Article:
LPS and oxPAPC activate some of the same intracellular signaling pathways and genes. For instance, LPS and oxPAPC both induce MCP-1 and IL-8 expression in endothelial cells. However, LPS and oxPAPC also exhibit differences in the pattern of gene expression. For example, E-selectin is induced only by LPS and heme oxygenase 1 is induced only by oxPAPC.19,23⇓ A key difference between LPS and oxPAPC is that LPS is a potent activator of NF-κB, whereas oxPAPC does not activate NF-κB. Importantly, several studies have shown that oxLDL and oxidized phospholipids inhibit LPS induction of NF-κB and gene expression in monocytes/macrophages and endothelial cells.19,34–37⇓⇓⇓⇓ OxLDL inhibited LPS activation of NF-κB and induction of IL-12 and Cox-2 expression in macrophages, and lysophosphatidylcholine inhibited LPS induction of TF in monocytes.19,34–37⇓⇓⇓⇓ In addition, oxPAPC inhibited LPS induction of E-selectin in endothelial cells.35 However, the mechanism(s) by which oxidized phospholipids inhibited LPS induction of gene expression was not elucidated.
In this issue, Walton and coworkers38 report their studies of the mechanism by which oxPAPC inhibits LPS induction of IL-8 and MCP-1 in endothelial cells and macrophages. Cell fractionation and immunofluorescence were used to analyze caveolae and assembly of the LPS signaling complex (Figure 2A). They showed that oxPAPC disrupted caveolae and inhibited the assembly of the LPS signaling complex in endothelial cells. OxPAPC also inhibited TLR4- and TLR2-mediated induction of IL-8 and MCP-1 expression in human macrophages, presumably due to inhibition of the assembly of the LPS signaling complex in lipid rafts. These results suggest a common mechanism of oxPAPC inhibition of LPS signaling in endothelial cells and macrophages. OxPAPC inhibition of LPS induction of IL-8 and MCP-1 expression in endothelial cells and macrophages was selective because oxPAPC did not affect TNFα induction of these chemokines. These authors did not find evidence that oxPAPC inhibited the binding of biotinylated LPS to the cells.
In contrast to the studies by Walton and colleagues,38 Bochkov and coworkers39 proposed a different inhibitory mechanism to explain how oxPAPC inhibits LPS signaling in human endothelial cells. They showed that oxPAPC inhibited LPS signaling by blocking the binding of LPS to LBP and CD14 (Figure 2B). In addition, oxPAPC protected mice treated with a lethal dose of LPS.39 Binding of oxPAPC to CD14 appears to form an inactive complex because it does not engage TLR4 and activate NF-κB. The reason for the different results generated by these groups is unclear. Both studies used oxPAPC, but used different types of endothelial cells. Walton and coworkers38 used human aortic endothelial cells (HAECs), which express CD14 on their surfaces in a manner similar to monocytes. Bochkov and coworkers39 used human umbilical vein endothelial cells (HUVECs), which utilize soluble CD14 for LPS activation.40 OxPAPC may bind to soluble CD14 more efficiently than membrane bound CD14, making HUVECs more susceptible than HAECs to inhibition by this pathway.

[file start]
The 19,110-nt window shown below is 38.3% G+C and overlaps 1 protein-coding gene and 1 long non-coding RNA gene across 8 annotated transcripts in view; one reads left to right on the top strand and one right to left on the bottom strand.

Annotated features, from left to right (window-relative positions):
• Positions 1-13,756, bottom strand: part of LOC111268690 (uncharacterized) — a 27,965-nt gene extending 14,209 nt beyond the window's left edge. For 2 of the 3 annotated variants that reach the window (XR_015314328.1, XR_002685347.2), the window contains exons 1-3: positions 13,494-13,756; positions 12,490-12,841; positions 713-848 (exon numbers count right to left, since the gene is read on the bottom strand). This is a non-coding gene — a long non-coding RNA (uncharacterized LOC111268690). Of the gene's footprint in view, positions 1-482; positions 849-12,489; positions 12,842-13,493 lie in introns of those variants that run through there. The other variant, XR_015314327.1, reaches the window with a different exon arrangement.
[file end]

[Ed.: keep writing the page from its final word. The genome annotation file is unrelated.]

Recently, Miller and coworkers41 reported that mmLDL binds to CD14 via a binding site that is distinct from the LPS binding site. Furthermore, they showed that TLR4 was required for mmLDL-induced spreading of human macrophages. This suggests an additional mechanism that may contribute to the inhibitory effects of mmLDL on LPS signaling. If the TLR4/MD2 complex binds to an mmLDL-CD14 complex, it would reduce the amount of TLR4/MD2 that is available to participate in the LPS signaling complex (Figure 2C). Importantly, an mmLDL-CD14-TLR4 complex would be expected to activate NF-κB, but this has not been shown and the TLR4 ligand within mmLDL has not been defined.
In summary, two studies have reported distinct inhibitory mechanisms to explain how oxPAPC inhibits LPS signaling in human endothelial cells and macrophages. The differences may be due to the use of different cell types. It is intriguing that structural similarities between LPS and oxPAPC may permit their recognition by the pattern recognition receptor, CD14. In addition, LPS and mmLDL both bind to TLR4. LPS binding to CD14 induces an acute inflammatory response that results in septic shock. In contrast, mmLDL and oxPAPC induces chronic inflammation that contributes to atherosclerosis. Further studies are required to elucidate the role of CD14 and TLR4 in atherosclerosis. Early reports suggest a link between TLR4 and atherosclerosis42,43⇓ consistent with the hypothesis that innate immunity may contribute to atherogenesis.44
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- ↵Leitinger N, Huber J, Rizza C, Mechtcheriakova D, Bochkov V, Koshelnick Y, Berliner JA, Binder BR. The isoprostane 8-iso-PGF(2alpha) stimulates endothelial cells to bind monocytes: differences from thromboxane-mediated endothelial activation. FASEB J. 2001; 15: 1254–1256.